According to environment experts, heavy industrialization in the region had blocked canals, eroded the banks and sunk several villages. “Over 50,000 people suffered, mostly from the minority Hindu community, and many have migrated to India,” environmentalist Sharif Jamil from Bangladesh Poribesh Andolan (BAPA) told IANS.
Local activists said that with the assurance of cheap power from the project, over 300 industrial units, 190 within ECA, had made a beeline to the area. “Had you visited the region a few years back, you would’ve found a different Poshur,” Jamil said.
Sundarbans has thousands of interconnected canals which balances the pressure on the main river.
“Industries level those canals, putting extra pressure on the river, causing erosion,” Jamil said, adding that Banishanta, Laudob, Shelabuniya, Amtali, Sindurtala, Kalabari and Joymoni areas suffered the maximum erosion.
“Crocodile nestings have vanished from Joymoni near Mongla, tiger too,” Professor Chowdhury said, adding that a “proper study” was difficult since the government doesn’t allow it.
According to academicians in Dhaka, an anti-India feeling is slowly taking shape. Some locals who were affected told IANS that they had got death and rape threats and were attacked by musclemen while protesting. Several refused to talk. Many cases have landed in the courts.
“We approached the Left parties in India too for help. But D. Raja (National Secretary of the Communist Party of India) told us that they cannot help as Bangladesh itself had asked for it (the power plant),” Anu Muhammad, Professor of Economics at Jahangirnagar University, Dhaka, told IANS. He was later denied a visa to attend a conference in New Delhi. Even a tourist visa to India was declined. (IANS)
A Travel Sustainable badge, provides highly coveted information to travellers all over the world looking to make more sustainable travel choices. Booking.com has launched the Travel Sustainable Badge, a first of its kind in the industryNinety-eight per cent of Indian travellers say they want to stay in a sustainable accommodation in the coming year, and with more than 28 million listings on Booking.com, the company sees a huge opportunity to highlight more of the impactful efforts its partners are making to create more sustainable experiences, making it easier for travellers to find a sustainable way to stay.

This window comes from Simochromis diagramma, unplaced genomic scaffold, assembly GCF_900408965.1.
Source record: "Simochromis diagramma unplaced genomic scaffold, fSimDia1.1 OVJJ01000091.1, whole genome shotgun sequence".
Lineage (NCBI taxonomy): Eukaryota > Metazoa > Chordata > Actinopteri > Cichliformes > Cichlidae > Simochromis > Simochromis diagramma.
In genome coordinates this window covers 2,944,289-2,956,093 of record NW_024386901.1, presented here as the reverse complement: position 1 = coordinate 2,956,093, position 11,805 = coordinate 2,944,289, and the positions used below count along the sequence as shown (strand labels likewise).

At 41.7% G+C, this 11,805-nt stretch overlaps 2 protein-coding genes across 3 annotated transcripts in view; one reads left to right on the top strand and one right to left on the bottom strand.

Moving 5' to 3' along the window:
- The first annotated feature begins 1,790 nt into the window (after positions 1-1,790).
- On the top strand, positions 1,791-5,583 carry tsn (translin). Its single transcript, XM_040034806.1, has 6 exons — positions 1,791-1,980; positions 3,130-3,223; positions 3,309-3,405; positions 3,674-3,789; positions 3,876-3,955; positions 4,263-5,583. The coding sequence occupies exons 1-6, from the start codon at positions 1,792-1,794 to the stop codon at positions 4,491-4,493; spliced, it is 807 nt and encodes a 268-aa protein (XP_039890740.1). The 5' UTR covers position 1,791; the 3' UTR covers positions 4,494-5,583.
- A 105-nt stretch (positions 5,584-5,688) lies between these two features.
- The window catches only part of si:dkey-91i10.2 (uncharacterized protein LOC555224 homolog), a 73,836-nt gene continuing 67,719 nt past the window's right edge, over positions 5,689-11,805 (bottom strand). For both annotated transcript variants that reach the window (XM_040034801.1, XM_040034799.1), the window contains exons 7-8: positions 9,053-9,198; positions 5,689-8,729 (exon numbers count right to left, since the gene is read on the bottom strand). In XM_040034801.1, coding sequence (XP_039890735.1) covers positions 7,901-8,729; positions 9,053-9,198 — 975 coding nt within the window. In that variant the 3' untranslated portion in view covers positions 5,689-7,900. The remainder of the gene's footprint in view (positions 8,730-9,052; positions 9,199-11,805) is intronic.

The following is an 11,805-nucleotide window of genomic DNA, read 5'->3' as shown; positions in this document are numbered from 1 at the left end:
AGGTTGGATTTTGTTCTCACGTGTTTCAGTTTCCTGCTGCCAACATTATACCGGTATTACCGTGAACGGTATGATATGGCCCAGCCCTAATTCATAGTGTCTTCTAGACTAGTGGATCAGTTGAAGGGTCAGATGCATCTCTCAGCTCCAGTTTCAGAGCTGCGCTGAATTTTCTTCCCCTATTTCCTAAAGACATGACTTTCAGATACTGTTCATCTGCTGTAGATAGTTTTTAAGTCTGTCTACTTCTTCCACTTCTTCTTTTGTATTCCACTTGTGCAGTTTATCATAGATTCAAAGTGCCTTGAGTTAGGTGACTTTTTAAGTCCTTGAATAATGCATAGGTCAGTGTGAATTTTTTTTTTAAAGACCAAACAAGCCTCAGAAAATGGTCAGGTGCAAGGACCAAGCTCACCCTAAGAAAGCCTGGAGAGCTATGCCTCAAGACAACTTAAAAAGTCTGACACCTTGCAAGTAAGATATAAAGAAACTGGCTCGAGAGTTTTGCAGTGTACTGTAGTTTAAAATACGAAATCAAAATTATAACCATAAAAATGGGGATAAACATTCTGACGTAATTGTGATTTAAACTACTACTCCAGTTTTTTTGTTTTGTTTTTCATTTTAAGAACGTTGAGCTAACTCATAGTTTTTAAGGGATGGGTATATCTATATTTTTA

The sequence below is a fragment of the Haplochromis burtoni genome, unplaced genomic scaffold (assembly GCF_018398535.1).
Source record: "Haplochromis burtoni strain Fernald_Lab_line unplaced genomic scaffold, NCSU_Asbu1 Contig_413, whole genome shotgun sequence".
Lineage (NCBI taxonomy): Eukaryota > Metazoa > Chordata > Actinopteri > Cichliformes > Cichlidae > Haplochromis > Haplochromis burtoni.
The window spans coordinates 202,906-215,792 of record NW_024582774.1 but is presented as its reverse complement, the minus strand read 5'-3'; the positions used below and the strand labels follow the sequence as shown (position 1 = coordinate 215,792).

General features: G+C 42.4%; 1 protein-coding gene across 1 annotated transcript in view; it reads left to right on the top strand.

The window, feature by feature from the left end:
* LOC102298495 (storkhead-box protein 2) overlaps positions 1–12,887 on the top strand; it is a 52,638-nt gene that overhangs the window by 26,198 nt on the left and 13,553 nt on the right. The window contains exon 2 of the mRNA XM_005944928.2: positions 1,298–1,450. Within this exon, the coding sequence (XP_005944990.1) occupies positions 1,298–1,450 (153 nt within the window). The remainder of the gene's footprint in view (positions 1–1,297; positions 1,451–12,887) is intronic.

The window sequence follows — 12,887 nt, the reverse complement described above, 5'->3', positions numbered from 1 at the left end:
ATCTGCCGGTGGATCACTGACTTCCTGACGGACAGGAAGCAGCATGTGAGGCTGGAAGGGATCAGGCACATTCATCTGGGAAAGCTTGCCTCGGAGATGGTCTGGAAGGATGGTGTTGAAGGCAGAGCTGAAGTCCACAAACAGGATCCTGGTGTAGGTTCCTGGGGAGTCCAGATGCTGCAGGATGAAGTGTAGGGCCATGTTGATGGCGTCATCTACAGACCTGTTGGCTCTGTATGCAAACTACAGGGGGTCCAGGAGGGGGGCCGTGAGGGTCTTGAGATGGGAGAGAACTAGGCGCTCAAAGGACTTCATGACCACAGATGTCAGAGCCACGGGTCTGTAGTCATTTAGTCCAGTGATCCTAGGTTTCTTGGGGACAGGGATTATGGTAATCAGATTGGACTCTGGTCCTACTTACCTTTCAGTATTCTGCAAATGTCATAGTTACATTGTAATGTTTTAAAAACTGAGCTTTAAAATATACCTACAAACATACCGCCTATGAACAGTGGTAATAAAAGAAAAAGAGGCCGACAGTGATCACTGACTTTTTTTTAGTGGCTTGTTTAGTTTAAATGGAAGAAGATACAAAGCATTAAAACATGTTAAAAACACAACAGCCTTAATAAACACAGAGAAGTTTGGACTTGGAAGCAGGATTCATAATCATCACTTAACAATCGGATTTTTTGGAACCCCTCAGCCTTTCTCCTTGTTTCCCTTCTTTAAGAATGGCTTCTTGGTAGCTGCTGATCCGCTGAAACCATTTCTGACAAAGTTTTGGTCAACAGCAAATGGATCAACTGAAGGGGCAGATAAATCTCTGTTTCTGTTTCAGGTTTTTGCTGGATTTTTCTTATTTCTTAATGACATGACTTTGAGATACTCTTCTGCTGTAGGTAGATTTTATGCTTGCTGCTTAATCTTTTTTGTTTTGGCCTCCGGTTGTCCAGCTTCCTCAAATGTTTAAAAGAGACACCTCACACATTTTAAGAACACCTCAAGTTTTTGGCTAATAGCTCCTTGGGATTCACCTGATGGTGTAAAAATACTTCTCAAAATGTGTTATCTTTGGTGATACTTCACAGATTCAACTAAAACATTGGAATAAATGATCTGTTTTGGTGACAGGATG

Booking.com has launched the Travel Sustainable Badge, a first of its kind in the industry | Photo by yousef alfuhigi on Unsplash
With 88 percent of Indian travellers indicating that they would be more likely to choose a specific accommodation that implements sustainable practices, it rewards and encourages providers to take the next steps on their individual sustainability journeys. "Building a truly sustainable travel industry will take time, coordination, and concerted effort," said Marianne Gybels, Director of Sustainability at Booking.com. "However, progress is possible through continued innovation, partner support, and industry collaboration."
"We are recognising the sustainability efforts of a broader range of properties globally in a credible and transparent manner for consumers." Displaying the practices they have in place allows everyone to make a more informed and hopefully more sustainable decision for their next trip, no matter where they want to go. As a result, we've inspired even more of our partners to take the next step toward more sustainable operations."
(Article originally published on IANSlife) (IANS/MBI)
Keywords: travel, sustainable travel, india, travellers, innovation.
South Korean game developer has introduced a new initiative for Battlegrounds Mobile India (BGMI) which will enable a new level of parental control via time limitations and OTP confirmation. The 'Game Responsibly' initiative will also show warning messages along with break reminders, game limits and more. "Every player, below the age of 18, needs to register a parent or a guardian before they start playing for the first time. An OTP will be sent to the registered person's number, post which the minor is allowed to play the game," the company said in a statement.
Some games can get intense and make players lose track of time. However, with timely break-time reminders, the developer has made sure players get the required downtime. These reminders will help them look up from their game and get back to real life, maintaining a healthy game-life balance. In addition, with a strict gameplay limit in place players below 18 years must not indulge in gaming for more than 3 hours per day. This automatically helps them treat gaming as an activity performed in moderation.
The brand has also set an in-game daily spend limit of Rs 7,000 that automatically stops them from overspending and overgaming. Krafton recently announced that it has removed 25 lakh accounts in just over a month to eradicate cheating on Battlegrounds Mobile India (BGMI). Since the last announcement, between October 1 and November 10, Krafton banned 25,19,692 accounts permanently and 7,06,319 temporarily. "The company has cleaned out most of the cheaters in the game, making BGMI a much more fun experience, and will continue to take whatever step is necessary to keep BGMI fair and fun," it claimed. (IANS/ MBI)